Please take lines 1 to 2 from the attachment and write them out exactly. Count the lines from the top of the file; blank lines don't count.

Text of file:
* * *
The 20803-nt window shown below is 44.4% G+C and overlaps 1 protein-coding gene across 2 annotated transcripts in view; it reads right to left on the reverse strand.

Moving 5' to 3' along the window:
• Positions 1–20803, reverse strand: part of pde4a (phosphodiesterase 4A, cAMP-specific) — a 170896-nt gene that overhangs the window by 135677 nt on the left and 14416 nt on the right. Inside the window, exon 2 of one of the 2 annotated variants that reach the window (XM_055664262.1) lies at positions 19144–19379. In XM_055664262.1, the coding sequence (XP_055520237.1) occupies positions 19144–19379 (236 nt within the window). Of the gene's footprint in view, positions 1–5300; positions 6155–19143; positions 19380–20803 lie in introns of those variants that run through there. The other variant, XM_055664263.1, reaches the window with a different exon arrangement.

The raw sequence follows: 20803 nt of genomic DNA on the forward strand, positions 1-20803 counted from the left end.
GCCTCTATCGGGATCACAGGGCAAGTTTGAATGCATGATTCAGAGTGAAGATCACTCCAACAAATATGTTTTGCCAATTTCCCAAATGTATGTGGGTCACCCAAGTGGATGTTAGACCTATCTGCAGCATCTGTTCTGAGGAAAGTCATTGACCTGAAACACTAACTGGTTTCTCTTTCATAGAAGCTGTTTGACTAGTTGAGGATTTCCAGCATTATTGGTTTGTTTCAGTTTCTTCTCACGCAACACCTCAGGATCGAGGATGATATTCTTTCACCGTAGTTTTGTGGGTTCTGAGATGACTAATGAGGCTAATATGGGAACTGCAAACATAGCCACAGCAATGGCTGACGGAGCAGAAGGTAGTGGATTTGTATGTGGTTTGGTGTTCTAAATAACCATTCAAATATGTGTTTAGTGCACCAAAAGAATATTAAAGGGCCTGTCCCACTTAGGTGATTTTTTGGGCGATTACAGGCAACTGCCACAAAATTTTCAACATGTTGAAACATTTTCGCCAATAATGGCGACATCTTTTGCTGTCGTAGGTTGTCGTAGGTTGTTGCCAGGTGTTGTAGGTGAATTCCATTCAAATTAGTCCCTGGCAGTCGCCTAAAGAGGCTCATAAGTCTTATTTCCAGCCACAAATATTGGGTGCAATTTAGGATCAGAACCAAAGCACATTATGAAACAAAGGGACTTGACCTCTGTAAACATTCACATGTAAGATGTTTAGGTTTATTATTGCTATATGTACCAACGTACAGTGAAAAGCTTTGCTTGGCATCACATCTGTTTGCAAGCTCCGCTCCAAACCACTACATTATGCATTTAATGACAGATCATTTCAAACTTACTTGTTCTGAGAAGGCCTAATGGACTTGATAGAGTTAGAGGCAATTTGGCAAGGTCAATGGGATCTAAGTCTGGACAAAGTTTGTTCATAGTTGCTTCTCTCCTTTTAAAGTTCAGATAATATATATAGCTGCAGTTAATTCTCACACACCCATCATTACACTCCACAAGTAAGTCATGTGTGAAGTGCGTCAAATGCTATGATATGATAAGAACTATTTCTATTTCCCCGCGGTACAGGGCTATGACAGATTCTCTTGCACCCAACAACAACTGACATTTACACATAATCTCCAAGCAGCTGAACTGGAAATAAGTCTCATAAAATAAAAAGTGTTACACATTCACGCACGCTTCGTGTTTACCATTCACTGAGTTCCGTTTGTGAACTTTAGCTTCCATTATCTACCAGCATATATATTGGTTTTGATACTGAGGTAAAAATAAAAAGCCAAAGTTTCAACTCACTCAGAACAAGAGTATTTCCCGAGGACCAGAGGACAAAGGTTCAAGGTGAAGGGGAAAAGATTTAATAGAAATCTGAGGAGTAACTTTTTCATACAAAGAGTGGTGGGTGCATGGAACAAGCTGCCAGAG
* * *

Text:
The 20803-nt window shown below is 44.4% G+C and overlaps 1 protein-coding gene across 2 annotated transcripts in view; it reads right to left on the reverse strand.

Moving 5' to 3' along the window: